A second research project involves the development of hardware and software needed for intelligent things - including shoes and furniture - to communicate among themselves and with their users. Heat sensors, for example, could send messages to a thermostat to correct a room's temperature.

The Media Lab also wants to develop high-level tools to make everyday objects aware of, or at least sensitive to, human intentions and emotions. Researchers have already tested technologies for a new generation of computerised toys. Children can add behaviour to a Lego-face called LEGOHead, which is made of programmable bricks. Connect a mouth and Doctor LEGOHead starts to talk. Add some eyes and it will turn toward the light. LEGOHead will even recognise electronic name tags and respond to each one differently. It is almost as if Disney's latest animated film, Toy Story, comes to life.

Most of the applications the Media Lab envisages will be based on a technology known as "electric field sensing". Proximity sensors will eventually be able to build up a picture of their environment. Several "hyper-instruments" at the Media Lab already work on this principle.

These are odd-looking musical instruments that can be played without touching them. Small electric currents that run through the body will jump across a small air gap to electrodes on the surface of these instruments, so the electrodes become sensors for monitoring hand position. Some instruments can even be played as invisible piano keys in the air. The same technology is used to move a cursor on a computer screen by just pointing your finger at it, or to flip pages of an electronic newspaper by hand gestures.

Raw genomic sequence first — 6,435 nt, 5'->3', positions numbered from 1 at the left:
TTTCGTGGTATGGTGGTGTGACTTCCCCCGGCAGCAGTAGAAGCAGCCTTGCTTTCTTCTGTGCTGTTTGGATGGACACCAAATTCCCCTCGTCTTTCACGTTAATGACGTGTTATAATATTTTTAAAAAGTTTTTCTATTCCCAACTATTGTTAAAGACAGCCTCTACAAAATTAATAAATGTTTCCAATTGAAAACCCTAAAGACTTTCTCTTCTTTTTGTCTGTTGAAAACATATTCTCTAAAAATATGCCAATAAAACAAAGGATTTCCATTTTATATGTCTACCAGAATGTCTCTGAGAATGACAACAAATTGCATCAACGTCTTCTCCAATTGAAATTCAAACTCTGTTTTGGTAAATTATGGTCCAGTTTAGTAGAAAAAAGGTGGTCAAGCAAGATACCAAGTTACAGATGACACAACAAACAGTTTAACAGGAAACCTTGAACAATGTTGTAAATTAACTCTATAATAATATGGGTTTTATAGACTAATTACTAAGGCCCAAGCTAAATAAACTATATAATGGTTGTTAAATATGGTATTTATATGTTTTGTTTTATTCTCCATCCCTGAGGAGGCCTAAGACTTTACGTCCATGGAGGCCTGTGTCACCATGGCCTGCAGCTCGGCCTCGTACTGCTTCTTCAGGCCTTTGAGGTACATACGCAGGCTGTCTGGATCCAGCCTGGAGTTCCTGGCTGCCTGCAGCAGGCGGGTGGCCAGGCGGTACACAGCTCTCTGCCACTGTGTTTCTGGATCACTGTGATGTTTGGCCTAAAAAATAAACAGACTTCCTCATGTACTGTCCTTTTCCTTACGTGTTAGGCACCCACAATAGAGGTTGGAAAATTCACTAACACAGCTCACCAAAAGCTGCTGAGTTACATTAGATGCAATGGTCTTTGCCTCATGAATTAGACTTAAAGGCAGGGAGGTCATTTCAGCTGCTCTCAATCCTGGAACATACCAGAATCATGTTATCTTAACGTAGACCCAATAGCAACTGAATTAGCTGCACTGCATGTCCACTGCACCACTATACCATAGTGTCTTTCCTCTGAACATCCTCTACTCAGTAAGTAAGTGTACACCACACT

The Media Lab also wants to connect "dumb" household appliances to computers and networks so that coffee pots could communicate with mugs about proper temperature and refills, and the alarm could receive updates from the airport to let you sleep longer if your plane is delayed. "Seymour Papert, professor of learning research at the Media Lab, recalled how he once wandered out of the kitchen and allowed a sauce he was cooking to burn," Richard Bolts explains. "While he blamed his own carelessness, it should be the pan that is responsible. A smart frying pan could signal when its contents are burning."

Advances in conducting polymers and reversible optical media are pointing towards fabrics that can literally become displays. How better to receive audio communications than through earrings, or to store information than in your shoulder pads? Footwear is particularly attractive for computing. To boot up, you put on your shoes. These items could make laptops, mobile phones and pagers - devices that at this moment are on poor speaking terms with each other - obsolete. "Perhaps the biggest decision will be whether to buy our clothes from the software store," suggests Nicholas Negroponte, the Media Lab's visionary director.